A veteran journalist in Afghanistan reflects on the challenges the country still faces and what lies ahead as the U.S. prepares to withdraw. A fun fact I learned: private contractors being paid by the U.S. government have been bribing the Taliban for years, providing a significant source of funding for the insurgency that continues to undermine Afghan stability. There is also a lot of good information in this piece about the recent Afghan elections and the state of Afghan democracy, and about some of the ways reporting on Afghanistan fails.
In Nigeria, citizens form their own militias to fight Boko Haram. They call themselves the Civilian Joint Task Force, or J.T.F. and are credited with forcing Boko Haram out of a large town in Nigeria. Interestingly, one of their main tactics seems to be capturing militants and turning them over to the government. However, some Nigerians worry the vigilantes will eventually become as big a threat to civilians as Boko Haram, and that the Civilian J.T.F. is committing human rights abuses alongside Nigeria’s military.
In Liberia, one of the countries still facing an Ebola outbreak, the disease has revealed a rift among local church communities. Some blame the outbreak on immorality (and homosexuality specifically,) while others calm for calm and teach about basic ways to prevent the spread of the disease from the pulpit. So basically, it’s a prefect microcosm of how religion can be a force for good or bad in people’s actions.
On a related note, here is a Q&A with a journalist who has been covering the Ebola outbreak in West Africa. There is also a list of organizations working to fight the outbreak, if you are interesting in supporting their work.
And in Sierra Leone, food aid is not reaching people in quarantined neighborhoods. As a result, some are breaking the quarantine to go to markets.
Uganda is investigating claims that some of the soldiers it sent as part of the African Union peacekeeping force in Somalia committed human rights abuses, including sexually assaulting Somali women.
Some of the Shiite militias supporting government forces in Iraq in the fight against ISIL are also using the conflict as an opportunity to attack Sunni communities. The central government in Baghdad supplies these groups with weapons in exchange for their cooperation in the battle with ISIL. The Shiite majority in Iraq was severely repressed under the regime of Saddam Hussein, a Sunni. After the American invasion, there was a flare-up of violence between the two sects, with the Shiites seeking revenge for decades of abuses. The current Iraqi administration has been accused of continuing to exacerbate those sectarian differences, and is now allowing these Shiite militias to operate with impunity.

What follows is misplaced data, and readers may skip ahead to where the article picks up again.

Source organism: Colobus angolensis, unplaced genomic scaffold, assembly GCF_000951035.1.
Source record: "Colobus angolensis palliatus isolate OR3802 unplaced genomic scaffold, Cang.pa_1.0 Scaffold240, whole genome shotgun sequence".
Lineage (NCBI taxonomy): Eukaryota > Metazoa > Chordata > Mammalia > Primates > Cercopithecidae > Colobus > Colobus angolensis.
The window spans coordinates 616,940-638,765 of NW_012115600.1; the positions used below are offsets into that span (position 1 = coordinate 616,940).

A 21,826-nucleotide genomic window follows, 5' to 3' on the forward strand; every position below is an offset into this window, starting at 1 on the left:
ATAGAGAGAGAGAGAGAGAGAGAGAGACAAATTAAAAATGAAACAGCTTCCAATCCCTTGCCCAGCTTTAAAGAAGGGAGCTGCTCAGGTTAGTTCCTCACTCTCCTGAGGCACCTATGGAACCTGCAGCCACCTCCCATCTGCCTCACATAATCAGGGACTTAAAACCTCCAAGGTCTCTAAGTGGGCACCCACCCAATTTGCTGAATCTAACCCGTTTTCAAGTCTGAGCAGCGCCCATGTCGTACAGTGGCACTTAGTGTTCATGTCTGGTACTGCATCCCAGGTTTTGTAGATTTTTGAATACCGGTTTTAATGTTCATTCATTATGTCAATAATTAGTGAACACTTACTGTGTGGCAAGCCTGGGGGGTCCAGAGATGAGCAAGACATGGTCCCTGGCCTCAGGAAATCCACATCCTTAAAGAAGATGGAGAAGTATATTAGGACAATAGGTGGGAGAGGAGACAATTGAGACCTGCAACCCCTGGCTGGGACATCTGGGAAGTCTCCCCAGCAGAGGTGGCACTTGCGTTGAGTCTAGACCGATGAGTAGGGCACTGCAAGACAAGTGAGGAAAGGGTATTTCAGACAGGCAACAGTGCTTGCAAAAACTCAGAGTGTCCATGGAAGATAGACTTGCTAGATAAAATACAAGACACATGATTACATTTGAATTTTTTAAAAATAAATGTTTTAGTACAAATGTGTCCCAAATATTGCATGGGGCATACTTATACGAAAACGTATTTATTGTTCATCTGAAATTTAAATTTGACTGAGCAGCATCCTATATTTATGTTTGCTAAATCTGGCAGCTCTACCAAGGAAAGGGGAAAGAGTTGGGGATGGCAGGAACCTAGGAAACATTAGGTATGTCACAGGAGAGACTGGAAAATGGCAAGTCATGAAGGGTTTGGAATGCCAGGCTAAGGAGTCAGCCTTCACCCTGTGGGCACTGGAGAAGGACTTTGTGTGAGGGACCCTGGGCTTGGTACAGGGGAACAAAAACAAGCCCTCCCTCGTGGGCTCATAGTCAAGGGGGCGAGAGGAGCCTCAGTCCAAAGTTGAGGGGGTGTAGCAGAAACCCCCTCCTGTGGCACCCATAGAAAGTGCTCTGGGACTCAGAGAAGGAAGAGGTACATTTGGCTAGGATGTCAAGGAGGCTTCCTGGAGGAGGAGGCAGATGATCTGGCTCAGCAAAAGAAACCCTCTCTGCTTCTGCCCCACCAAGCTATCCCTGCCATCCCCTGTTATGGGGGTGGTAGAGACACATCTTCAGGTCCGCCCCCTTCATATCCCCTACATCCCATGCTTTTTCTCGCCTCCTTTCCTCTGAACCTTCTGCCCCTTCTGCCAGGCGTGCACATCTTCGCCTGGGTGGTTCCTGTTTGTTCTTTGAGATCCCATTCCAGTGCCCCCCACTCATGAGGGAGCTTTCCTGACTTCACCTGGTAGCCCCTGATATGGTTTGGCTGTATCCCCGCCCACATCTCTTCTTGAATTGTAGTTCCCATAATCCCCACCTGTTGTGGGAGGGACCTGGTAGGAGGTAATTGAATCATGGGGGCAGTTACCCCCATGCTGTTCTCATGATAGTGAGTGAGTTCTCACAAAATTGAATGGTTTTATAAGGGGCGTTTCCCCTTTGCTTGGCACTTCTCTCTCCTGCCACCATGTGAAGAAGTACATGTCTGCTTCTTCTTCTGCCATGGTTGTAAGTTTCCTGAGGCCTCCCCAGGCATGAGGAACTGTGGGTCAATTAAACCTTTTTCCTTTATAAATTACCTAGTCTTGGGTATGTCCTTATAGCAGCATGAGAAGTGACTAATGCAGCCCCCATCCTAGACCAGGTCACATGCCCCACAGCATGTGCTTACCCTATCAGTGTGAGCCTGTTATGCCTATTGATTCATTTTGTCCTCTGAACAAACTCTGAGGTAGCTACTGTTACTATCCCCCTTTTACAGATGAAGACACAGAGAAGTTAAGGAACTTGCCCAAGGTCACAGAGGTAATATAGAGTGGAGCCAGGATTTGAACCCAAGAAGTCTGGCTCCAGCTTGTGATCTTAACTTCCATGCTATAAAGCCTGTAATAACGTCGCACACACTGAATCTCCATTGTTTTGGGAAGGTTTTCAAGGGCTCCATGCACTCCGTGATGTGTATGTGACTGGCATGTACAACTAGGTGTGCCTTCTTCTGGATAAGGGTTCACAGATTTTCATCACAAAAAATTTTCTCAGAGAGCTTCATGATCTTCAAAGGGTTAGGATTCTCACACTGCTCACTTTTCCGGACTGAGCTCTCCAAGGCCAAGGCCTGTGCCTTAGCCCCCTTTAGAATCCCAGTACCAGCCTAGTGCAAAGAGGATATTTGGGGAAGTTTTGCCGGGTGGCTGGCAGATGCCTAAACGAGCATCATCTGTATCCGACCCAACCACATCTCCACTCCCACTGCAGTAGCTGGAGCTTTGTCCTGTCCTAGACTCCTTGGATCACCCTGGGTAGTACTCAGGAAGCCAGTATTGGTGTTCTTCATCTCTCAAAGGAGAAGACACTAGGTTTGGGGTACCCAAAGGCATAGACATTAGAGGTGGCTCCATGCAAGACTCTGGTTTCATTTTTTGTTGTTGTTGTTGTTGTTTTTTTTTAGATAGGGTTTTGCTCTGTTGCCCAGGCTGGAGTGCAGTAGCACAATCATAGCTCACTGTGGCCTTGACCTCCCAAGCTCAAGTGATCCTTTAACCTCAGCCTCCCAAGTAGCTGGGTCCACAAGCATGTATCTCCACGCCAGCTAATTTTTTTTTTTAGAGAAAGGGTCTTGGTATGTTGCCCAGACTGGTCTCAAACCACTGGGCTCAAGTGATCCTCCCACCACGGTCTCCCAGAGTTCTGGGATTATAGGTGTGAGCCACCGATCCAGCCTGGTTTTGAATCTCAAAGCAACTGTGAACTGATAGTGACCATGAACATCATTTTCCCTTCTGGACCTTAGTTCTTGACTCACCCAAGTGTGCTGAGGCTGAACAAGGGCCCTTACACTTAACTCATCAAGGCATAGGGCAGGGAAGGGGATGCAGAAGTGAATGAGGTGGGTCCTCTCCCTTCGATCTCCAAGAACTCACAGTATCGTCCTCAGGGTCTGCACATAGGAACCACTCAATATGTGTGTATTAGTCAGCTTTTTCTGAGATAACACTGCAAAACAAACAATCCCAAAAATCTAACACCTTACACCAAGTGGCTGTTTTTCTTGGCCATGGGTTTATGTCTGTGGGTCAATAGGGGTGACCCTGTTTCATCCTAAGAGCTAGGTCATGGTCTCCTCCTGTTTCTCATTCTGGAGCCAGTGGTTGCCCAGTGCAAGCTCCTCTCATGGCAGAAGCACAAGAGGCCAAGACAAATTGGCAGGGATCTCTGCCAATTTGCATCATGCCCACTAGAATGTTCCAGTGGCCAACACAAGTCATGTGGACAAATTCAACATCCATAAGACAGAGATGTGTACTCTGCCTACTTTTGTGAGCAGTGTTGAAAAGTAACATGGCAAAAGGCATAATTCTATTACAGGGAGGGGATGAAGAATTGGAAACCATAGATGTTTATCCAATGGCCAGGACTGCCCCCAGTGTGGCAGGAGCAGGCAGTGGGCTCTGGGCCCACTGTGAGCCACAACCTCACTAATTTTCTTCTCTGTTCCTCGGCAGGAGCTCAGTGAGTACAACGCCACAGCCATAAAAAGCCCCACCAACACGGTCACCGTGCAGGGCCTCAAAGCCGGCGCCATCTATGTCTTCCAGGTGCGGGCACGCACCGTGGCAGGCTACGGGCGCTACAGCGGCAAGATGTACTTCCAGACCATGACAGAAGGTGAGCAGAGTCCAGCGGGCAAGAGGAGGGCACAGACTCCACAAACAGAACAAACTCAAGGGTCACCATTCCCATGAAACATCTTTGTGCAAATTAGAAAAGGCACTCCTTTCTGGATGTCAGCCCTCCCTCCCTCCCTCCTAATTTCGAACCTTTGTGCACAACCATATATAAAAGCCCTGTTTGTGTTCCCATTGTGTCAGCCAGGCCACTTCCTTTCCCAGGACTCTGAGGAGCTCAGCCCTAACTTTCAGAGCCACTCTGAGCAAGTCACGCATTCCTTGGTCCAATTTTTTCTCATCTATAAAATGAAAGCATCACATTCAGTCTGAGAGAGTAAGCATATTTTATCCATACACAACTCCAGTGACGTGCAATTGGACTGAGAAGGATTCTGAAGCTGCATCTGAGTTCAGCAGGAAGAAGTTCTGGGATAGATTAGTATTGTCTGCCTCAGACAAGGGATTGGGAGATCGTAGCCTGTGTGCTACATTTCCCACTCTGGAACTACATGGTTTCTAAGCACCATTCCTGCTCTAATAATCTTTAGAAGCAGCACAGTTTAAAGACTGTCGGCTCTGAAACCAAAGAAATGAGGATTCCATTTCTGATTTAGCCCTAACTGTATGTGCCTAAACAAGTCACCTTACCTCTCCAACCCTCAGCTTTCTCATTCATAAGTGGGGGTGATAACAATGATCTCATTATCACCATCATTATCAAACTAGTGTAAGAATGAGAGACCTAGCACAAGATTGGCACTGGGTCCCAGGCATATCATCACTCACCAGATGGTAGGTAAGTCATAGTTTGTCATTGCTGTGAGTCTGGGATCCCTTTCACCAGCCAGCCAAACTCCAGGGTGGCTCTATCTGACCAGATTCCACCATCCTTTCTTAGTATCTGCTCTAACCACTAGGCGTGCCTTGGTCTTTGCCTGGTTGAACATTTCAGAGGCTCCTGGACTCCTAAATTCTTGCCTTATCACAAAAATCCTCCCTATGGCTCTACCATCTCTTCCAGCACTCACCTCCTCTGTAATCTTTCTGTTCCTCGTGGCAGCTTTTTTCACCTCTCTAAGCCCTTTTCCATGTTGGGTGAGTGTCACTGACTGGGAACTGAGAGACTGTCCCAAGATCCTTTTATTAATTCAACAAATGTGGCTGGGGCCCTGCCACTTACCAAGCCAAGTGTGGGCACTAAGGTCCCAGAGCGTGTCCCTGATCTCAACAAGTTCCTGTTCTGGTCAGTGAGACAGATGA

There are some hopeful signs that ISIL’s winning streak could be coming to an end.
The United Arab Emirates are playing an outsized role in military operations in coordination with the U.S.
Mexican officials say they will follow a recommendation by the country’s human rights court to investigate allegations that soldiers committed extrajudicial executions of 15 suspected gang members in June.
This is a really good analysis of why efforts to prevent radicalization among young people in countries like Pakistan often fail.
For the first time, a military detainee held in Afghanistan is being transferred to the U.S. to stand trial in a civilian court. This is very exciting, for reasons I will elaborate in a later post.
You probably already know, but…both political parties try to play on your deepest fears to get your vote.